Future in jeopardy: Persistent teacher absenteeism at girls school

Published: September 15, 2015
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PESHAWAR: The Government Girls Primary School Masterano Kalley, located in Mera Surizai, Badhabher remains padlocked doors. Its students play in a nearby building while sacks of potatoes lie in its corridors and dogs and spiders inhabit its five classrooms.

Education is perhaps the single most crucial factor for the development and progress of any nation. It not only creates a more literate workforce but also more educated and more aware parents. Negligence regarding female education needs to cease since women are equal, perhaps, even more responsible for the upbringing of a new generation. Unfortunately, however, girls from the provincial metropolis are deprived of education due to an absolute dearth of teachers.

Bleak future

Talking to The Express Tribune, Faiza, a seven-year-old student at the Government Girls Primary School said, “We go to school every day but our teacher only comes on Saturdays.”

Raheela, 12, expressed a desire of becoming a schoolteacher but added, “I don’t think it’ll be possible since my teachers never come to teach me.” Tayyaba, a student of Grade-I, said, “Our teacher told us that she has been posted to another school and someone else will come to teach us but the school is still locked.”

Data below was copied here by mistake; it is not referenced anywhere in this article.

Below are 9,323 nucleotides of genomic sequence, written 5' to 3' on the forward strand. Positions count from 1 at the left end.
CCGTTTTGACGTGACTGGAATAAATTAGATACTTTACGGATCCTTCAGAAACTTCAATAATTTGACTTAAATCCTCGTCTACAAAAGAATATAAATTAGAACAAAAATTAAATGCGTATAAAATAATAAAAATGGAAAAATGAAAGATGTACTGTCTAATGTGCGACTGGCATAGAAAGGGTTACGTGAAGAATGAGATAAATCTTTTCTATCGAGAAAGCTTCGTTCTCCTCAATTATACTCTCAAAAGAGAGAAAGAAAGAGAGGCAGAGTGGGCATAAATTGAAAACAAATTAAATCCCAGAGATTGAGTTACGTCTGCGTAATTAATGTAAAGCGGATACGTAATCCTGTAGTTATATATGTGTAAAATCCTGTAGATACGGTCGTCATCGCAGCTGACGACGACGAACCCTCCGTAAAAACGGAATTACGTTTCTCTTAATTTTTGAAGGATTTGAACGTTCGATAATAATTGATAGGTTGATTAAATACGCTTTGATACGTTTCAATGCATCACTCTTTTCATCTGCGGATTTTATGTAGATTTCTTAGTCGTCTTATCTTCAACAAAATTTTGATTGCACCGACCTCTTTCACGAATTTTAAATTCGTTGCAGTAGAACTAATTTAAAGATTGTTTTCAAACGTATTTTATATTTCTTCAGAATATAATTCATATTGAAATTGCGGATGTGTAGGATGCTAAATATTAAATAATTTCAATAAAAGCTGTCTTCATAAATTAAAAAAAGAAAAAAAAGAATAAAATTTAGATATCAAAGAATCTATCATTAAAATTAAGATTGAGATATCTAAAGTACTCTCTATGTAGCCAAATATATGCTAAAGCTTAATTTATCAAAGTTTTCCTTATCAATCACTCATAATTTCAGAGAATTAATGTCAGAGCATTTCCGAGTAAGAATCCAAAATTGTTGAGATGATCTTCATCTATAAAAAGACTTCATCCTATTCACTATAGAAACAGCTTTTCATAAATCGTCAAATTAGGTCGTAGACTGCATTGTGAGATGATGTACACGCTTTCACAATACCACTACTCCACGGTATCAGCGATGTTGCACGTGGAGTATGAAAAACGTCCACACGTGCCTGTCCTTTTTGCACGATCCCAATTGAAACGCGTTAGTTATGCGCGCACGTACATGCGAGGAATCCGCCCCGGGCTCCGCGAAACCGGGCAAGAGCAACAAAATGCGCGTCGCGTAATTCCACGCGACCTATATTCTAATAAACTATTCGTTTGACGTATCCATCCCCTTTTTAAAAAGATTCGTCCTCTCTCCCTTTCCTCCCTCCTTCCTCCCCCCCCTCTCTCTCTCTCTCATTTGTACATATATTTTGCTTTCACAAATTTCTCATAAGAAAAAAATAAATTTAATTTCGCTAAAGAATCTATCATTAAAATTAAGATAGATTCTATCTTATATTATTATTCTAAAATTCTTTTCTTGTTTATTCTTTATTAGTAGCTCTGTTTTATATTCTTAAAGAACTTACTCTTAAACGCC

Sardar Hussain, who lives in the school’s vicinity, said the school building was constructed in 1997, and then reconstructed in 2013 when Provincial Assembly Deputy Speaker Advocate Khushdil Khan spent Rs6.12 million in order to extend it. “Despite the effort to revamp the school, teachers do not come in to work which creates a very bleak future for the children,” he said.

The absence of teachers has resulted in parents taking their children out from the school. “The ratio of enrolled students has declined tremendously now,” Hussain added. “Since 2006, it became a routine activity for teachers to come to school for around four days each month.” Hussain explained that most children have said farewell to education while some parents who could afford to send their children to private schools have enrolled them there.

The other side

When contacted, Secondary Establishment Assistant District Education Officer (DEO) Shahida, denied all this information and said, “We monitor teachers’ activity regularly. Strict action is taken against those teachers who are found to be negligent.” She also said that Independent Monitoring Unit (IMU) apprises them on a daily basis and departmental action is taken immediately when problems are reported.

Published in The Express Tribune, September 15th,  2015.

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